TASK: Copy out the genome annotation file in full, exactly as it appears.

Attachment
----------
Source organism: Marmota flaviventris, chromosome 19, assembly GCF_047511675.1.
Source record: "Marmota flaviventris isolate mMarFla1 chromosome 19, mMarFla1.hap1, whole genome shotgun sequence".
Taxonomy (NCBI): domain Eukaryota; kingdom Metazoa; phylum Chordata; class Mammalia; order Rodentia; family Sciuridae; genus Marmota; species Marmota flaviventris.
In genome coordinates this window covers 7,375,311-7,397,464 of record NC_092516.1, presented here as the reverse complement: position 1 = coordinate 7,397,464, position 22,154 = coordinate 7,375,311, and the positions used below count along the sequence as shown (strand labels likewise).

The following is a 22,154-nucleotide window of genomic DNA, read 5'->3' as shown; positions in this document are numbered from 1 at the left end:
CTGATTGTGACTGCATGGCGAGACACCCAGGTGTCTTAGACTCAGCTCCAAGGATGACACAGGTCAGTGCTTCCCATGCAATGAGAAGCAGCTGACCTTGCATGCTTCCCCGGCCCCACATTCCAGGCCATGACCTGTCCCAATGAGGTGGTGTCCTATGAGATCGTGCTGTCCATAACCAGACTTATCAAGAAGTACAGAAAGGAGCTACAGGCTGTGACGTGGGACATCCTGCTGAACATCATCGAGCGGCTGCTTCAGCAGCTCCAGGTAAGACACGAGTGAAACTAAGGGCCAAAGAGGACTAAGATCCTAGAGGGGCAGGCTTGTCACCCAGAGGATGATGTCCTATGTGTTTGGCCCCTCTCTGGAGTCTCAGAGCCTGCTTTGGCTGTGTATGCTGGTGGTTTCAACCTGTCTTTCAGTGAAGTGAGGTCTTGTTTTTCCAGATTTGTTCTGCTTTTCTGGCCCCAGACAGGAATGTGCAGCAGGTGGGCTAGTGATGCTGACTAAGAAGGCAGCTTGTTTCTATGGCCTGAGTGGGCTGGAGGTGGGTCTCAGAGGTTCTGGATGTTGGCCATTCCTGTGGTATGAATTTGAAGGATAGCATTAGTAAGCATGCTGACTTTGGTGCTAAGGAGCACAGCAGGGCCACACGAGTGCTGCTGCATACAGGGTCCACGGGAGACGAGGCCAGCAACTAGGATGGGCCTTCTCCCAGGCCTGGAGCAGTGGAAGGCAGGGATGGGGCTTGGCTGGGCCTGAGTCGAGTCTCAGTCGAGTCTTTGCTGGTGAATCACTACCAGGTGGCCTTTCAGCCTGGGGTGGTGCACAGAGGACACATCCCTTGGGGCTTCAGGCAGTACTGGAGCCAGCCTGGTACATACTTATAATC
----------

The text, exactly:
Source organism: Marmota flaviventris, chromosome 19, assembly GCF_047511675.1.
Source record: "Marmota flaviventris isolate mMarFla1 chromosome 19, mMarFla1.hap1, whole genome shotgun sequence".
Taxonomy (NCBI): domain Eukaryota; kingdom Metazoa; phylum Chordata; class Mammalia; order Rodentia; family Sciuridae; genus Marmota; species Marmota flaviventris.
In genome coordinates this window covers 7,375,311-7,397,464 of record NC_092516.1, presented here as the reverse complement: position 1 = coordinate 7,397,464, position 22,154 = coordinate 7,375,311, and the positions used below count along the sequence as shown (strand labels likewise).

The following is a 22,154-nucleotide window of genomic DNA, read 5'->3' as shown; positions in this document are numbered from 1 at the left end:
CTGATTGTGACTGCATGGCGAGACACCCAGGTGTCTTAGACTCAGCTCCAAGGATGACACAGGTCAGTGCTTCCCATGCAATGAGAAGCAGCTGACCTTGCATGCTTCCCCGGCCCCACATTCCAGGCCATGACCTGTCCCAATGAGGTGGTGTCCTATGAGATCGTGCTGTCCATAACCAGACTTATCAAGAAGTACAGAAAGGAGCTACAGGCTGTGACGTGGGACATCCTGCTGAACATCATCGAGCGGCTGCTTCAGCAGCTCCAGGTAAGACACGAGTGAAACTAAGGGCCAAAGAGGACTAAGATCCTAGAGGGGCAGGCTTGTCACCCAGAGGATGATGTCCTATGTGTTTGGCCCCTCTCTGGAGTCTCAGAGCCTGCTTTGGCTGTGTATGCTGGTGGTTTCAACCTGTCTTTCAGTGAAGTGAGGTCTTGTTTTTCCAGATTTGTTCTGCTTTTCTGGCCCCAGACAGGAATGTGCAGCAGGTGGGCTAGTGATGCTGACTAAGAAGGCAGCTTGTTTCTATGGCCTGAGTGGGCTGGAGGTGGGTCTCAGAGGTTCTGGATGTTGGCCATTCCTGTGGTATGAATTTGAAGGATAGCATTAGTAAGCATGCTGACTTTGGTGCTAAGGAGCACAGCAGGGCCACACGAGTGCTGCTGCATACAGGGTCCACGGGAGACGAGGCCAGCAACTAGGATGGGCCTTCTCCCAGGCCTGGAGCAGTGGAAGGCAGGGATGGGGCTTGGCTGGGCCTGAGTCGAGTCTCAGTCGAGTCTTTGCTGGTGAATCACTACCAGGTGGCCTTTCAGCCTGGGGTGGTGCACAGAGGACACATCCCTTGGGGCTTCAGGCAGTACTGGAGCCAGCCTGGTACATACTTATAATC